Some examples of pill form supplements that include Gallic acid are Grape seed extract, Rooibos Tea Extract, Amla and Livotide, among others. It is also possible to increase intake of Gallic acid through natural juices, such as pomegranate, blueberry and grape juice, or through consuming foods naturally rich in Gallic acid.
Vitamin supplements containing Gallic acid in pill form are available at local nutritional and health stores, as well as through various online retailers. Prices vary depending on the brand purchased and the retailer where the product is purchased. However, different supplements containing Gallic acid can be found for prices ranging from $6 to almost $100.
It is important to note that many of these supplements include a variety of other vitamins and herbs that are thought to beneficial to health. The price of the product purchased will also be affected by the other ingredients included in the supplement, as well as the amount of capsules in each bottle. Obviously, bottles that hold hundreds of pills are going to be more expensive than small bottles holding less than one hundred.
When taking supplements, or any medication, it is important to follow the directions given by a medical professional or on the label of the medication or supplement. It is believed that Gallic acid is safe in any dosage. However, Gallic acid is most often found in supplements containing other ingredients. Therefore, the instructions on the bottle must be followed carefully.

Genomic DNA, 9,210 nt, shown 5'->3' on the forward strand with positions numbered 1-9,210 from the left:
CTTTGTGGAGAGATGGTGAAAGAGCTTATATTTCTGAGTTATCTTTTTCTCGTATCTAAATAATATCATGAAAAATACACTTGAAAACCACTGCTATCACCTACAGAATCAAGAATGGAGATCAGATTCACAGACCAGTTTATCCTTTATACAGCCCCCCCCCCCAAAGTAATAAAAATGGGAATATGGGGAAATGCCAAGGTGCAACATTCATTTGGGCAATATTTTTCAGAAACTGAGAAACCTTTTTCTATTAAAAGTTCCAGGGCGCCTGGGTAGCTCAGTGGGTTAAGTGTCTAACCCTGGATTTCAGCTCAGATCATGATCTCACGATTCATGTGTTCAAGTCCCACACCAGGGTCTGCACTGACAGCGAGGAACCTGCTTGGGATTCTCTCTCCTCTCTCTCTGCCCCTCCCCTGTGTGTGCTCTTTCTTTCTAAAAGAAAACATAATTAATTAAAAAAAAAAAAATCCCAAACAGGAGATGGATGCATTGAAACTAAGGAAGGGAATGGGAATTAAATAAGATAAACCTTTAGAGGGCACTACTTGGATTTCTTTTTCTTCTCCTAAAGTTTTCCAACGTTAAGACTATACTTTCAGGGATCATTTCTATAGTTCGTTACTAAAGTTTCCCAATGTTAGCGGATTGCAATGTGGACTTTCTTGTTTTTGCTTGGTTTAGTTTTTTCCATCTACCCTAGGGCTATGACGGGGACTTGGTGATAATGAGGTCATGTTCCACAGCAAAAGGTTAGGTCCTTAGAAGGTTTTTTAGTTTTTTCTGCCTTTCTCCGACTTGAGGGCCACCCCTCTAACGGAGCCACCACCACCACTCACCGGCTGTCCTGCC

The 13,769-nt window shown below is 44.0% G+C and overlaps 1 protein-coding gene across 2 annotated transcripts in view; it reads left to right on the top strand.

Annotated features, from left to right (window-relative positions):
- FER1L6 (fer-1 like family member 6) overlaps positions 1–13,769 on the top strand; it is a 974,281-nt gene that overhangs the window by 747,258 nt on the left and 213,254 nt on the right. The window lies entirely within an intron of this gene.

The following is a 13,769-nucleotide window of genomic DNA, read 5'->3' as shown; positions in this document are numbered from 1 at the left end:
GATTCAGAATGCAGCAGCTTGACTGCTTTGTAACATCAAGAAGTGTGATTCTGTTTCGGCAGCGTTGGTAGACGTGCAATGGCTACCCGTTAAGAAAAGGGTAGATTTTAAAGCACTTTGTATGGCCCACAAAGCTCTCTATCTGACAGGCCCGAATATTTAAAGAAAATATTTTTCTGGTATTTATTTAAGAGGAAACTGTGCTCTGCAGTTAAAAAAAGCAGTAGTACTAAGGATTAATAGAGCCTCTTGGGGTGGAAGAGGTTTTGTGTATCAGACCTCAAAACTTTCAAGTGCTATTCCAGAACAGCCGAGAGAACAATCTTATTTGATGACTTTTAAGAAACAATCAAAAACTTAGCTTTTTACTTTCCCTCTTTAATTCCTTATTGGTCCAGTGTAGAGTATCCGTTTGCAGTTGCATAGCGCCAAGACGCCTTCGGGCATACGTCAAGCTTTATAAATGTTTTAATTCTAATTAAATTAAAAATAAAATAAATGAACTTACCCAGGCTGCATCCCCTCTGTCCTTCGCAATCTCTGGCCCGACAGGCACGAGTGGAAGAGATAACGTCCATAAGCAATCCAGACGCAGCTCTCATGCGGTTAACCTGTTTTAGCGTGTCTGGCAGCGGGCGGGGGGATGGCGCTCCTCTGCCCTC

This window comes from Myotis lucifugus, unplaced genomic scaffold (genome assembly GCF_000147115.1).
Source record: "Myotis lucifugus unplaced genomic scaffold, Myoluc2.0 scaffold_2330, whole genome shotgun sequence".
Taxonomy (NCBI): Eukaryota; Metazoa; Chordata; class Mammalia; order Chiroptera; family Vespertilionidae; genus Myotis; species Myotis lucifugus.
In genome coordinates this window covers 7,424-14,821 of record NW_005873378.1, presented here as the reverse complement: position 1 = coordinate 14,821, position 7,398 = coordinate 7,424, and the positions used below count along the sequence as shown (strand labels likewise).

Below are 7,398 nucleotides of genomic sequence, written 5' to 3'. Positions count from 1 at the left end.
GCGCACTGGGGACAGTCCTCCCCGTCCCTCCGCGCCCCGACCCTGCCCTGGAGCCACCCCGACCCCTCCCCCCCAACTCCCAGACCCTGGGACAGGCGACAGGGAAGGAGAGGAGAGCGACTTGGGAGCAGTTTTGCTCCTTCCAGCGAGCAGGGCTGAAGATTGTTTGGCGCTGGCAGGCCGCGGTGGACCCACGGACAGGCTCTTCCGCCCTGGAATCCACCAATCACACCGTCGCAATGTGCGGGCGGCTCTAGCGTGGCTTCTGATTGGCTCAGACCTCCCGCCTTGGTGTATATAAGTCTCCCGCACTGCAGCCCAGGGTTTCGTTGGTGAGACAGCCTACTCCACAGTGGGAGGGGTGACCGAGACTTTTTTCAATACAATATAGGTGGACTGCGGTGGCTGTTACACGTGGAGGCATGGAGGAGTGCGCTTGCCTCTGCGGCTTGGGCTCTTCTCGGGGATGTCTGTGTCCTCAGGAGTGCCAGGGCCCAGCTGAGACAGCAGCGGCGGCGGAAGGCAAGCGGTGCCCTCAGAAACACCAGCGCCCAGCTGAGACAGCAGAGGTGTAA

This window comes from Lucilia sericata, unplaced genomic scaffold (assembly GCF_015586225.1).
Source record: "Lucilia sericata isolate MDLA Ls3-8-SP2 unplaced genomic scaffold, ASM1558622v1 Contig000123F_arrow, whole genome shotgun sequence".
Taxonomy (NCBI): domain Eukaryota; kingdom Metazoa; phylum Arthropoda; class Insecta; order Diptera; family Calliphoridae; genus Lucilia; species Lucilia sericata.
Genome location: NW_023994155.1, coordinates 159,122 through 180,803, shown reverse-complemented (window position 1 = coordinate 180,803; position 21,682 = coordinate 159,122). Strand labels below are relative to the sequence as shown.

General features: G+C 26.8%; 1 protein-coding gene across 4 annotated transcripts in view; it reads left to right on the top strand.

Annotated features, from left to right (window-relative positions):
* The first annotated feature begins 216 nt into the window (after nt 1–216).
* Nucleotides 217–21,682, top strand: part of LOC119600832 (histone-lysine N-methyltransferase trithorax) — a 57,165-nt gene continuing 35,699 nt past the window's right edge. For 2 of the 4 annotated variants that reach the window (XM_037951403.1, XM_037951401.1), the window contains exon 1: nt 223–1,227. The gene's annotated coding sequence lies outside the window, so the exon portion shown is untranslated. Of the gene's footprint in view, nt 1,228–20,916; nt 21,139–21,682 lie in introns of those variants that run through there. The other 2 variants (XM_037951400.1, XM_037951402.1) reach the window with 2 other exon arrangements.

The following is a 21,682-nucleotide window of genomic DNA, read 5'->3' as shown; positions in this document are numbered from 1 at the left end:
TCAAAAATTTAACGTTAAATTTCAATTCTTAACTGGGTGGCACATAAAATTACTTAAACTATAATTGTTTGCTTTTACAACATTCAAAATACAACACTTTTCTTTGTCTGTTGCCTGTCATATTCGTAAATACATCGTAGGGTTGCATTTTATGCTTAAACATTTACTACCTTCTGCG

Side Effects of Gallic Acid
In animal studies, Gallic acid has triggered contractile responses and inhibited the decrease of vascular pressure in the thoracic aorta. Gallic acid has also been shown to interfere with medications taken for high blood pressure. Therefore, if you are taking medications for high blood pressure or are at risk for heart problems, a medical doctor should be consulted before increasing your consumption of Gallic acid through the use of nutritional supplements.
Gallic acid has been shown to have immense health benefits, and may prove to be an effective treatment for certain cancers and neural disorders.
Its use as an antioxidant helps to ensure overall and continued health, and can be taken as a supplement to increase the levels of this beneficial antioxidant in your life. However, as with all nutritional supplements, it is not a substitute for an overall healthy lifestyle through a healthy diet and regular exercise.
Also, as with all exercise and nutritional plans, you should talk to your doctor or naturopath regarding supplementing your diet. This not only ensures the proper ingestion of the supplement, but will also ensure that there is no conflict between medicines being taken and the supplement.